The news media has been full of stories today about the interview with Pope Francis. Because of the way in which the interview was reported in the media, I went to both the Italian Jesuit magazine that has the Italian version of the interview, and to America Magazine, another Jesuit magazine, that has the translation of the interview. Frankly, I liked the interview and much of what he said to the interviewers. Those reading should note that Pope Francis is a Jesuit, so this was a friendly interview by people of his own order.
The interviewer starts out with what is my favorite question and answer of the interview:
I ask Pope Francis point-blank: “Who is Jorge Mario Bergoglio?” He stares at me in silence. I ask him if I may ask him this question. He nods and replies: “I ??do not know what might be the most fitting description…. I am a sinner. This is the most accurate definition. It is not a figure of speech, a literary genre. I am a sinner. … Yes, but the best summary, the one that comes more from the inside and I feel most true is this: I am a sinner whom the Lord has looked upon.” And he repeats: “I ??am one who is looked upon by the Lord. I always felt my motto, Miserando atque Eligendo [By Having Mercy and by Choosing Him], was very true for me.”
Pope Francis goes on to talk about his call, how he answered it, and what thoughts led him to join the Jesuits. It was interesting to me that one of the strongest pulls that he had to join the Jesuits was the sense of mission and community that they have.
“The Society of Jesus is an institution in tension,” the pope replied, “always fundamentally in tension. A Jesuit is a person who is not centered in himself. The Society itself also looks to a center outside itself; its center is Christ and his church.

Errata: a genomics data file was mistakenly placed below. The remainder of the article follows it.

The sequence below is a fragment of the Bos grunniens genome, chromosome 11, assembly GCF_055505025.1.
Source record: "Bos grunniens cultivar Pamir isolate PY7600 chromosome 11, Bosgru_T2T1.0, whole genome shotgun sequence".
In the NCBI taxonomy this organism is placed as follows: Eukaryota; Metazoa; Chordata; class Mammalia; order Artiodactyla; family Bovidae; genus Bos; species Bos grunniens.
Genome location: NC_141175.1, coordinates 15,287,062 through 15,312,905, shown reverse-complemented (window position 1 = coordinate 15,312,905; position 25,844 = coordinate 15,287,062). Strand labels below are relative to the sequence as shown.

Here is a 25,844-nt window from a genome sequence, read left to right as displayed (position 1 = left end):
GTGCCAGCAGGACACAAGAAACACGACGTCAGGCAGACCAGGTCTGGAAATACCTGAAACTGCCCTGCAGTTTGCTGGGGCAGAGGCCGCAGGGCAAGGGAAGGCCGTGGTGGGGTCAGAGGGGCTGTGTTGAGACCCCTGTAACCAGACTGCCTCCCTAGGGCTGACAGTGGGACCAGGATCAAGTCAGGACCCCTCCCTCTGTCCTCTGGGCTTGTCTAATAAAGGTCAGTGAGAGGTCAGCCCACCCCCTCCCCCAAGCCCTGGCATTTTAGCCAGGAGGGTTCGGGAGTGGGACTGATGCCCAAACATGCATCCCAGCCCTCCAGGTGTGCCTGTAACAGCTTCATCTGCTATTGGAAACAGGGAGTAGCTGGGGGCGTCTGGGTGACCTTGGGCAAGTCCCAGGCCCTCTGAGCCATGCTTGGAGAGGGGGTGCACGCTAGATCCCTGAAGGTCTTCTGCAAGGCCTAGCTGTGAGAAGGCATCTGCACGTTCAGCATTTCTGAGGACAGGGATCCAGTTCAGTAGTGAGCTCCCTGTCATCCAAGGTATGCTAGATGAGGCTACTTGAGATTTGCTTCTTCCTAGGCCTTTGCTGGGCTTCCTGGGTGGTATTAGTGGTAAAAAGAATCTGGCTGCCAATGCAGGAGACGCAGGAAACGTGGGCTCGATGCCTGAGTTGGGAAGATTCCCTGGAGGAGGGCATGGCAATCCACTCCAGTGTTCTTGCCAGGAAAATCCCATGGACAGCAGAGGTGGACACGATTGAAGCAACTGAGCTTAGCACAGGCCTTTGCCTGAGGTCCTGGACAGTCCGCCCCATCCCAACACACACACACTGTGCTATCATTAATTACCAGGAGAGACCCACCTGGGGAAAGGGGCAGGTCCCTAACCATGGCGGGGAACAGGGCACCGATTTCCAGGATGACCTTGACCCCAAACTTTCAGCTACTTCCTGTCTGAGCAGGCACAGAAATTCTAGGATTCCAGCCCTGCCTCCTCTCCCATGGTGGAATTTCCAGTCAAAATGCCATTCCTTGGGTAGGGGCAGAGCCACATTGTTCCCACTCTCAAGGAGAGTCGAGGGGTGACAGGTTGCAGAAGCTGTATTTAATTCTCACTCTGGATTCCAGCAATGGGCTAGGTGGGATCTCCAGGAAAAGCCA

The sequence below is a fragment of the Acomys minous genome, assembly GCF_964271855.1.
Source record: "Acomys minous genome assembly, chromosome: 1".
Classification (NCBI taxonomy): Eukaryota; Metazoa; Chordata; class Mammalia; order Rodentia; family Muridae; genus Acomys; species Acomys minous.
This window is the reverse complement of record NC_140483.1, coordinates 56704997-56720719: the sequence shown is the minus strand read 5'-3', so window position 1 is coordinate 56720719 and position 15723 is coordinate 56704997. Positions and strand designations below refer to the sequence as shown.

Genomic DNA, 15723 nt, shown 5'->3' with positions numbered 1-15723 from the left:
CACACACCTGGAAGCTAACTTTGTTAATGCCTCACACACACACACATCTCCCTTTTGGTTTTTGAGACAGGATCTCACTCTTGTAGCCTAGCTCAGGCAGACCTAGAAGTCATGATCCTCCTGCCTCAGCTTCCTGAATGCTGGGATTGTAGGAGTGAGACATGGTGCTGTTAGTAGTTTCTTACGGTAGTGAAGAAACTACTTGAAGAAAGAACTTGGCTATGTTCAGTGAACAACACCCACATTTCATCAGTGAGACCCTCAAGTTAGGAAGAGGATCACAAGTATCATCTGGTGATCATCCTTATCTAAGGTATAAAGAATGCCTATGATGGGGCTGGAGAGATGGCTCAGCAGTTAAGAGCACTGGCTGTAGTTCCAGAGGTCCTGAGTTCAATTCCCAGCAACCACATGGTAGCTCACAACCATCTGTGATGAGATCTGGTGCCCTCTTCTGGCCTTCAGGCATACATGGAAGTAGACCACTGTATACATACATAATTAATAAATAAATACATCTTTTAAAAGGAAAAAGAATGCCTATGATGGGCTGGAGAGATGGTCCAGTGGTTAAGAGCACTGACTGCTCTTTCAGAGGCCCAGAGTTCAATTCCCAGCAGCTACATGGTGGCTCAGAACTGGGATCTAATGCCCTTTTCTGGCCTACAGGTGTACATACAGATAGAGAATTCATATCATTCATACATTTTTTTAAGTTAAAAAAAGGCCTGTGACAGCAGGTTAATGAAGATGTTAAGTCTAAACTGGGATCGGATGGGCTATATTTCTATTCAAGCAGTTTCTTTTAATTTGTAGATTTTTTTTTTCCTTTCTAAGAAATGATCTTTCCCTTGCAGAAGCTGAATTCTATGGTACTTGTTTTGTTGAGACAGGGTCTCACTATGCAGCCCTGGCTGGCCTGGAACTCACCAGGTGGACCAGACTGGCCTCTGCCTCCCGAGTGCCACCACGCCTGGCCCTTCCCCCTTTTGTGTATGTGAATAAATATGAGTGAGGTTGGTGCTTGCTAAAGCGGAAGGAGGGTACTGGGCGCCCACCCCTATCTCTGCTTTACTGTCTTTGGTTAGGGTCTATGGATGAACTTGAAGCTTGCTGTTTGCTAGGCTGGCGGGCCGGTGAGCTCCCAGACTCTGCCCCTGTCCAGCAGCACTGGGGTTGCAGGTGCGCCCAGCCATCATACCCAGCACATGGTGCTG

He goes on to talk about his calling and the Church. But when he talks about holiness, he again speaks a paragraph with which I truly agree:
“I see the holiness,” the pope continues, “in the patience of the people of God: a woman who is raising children, a man who works to bring home the bread, the sick, the elderly priests who have so many wounds but have a smile on their faces because they served the Lord, the sisters who work hard and live a hidden sanctity. This is for me the common sanctity. I often associate sanctity with patience: not only patience as hypomoné [the New Testament Greek word], taking charge of the events and circumstances of life, but also as a constancy in going forward, day by day.
Yet in talking about the Church, he speaks another paragraph that is masterful:
“I see clearly,” the pope continues, “that the thing the church needs most today is the ability to heal wounds and to warm the hearts of the faithful; it needs nearness, proximity. I see the church as a field hospital after battle. It is useless to ask a seriously injured person if he has high cholesterol and about the level of his blood sugars! You have to heal his wounds. Then we can talk about everything else. Heal the wounds, heal the wounds…. And you have to start from the ground up.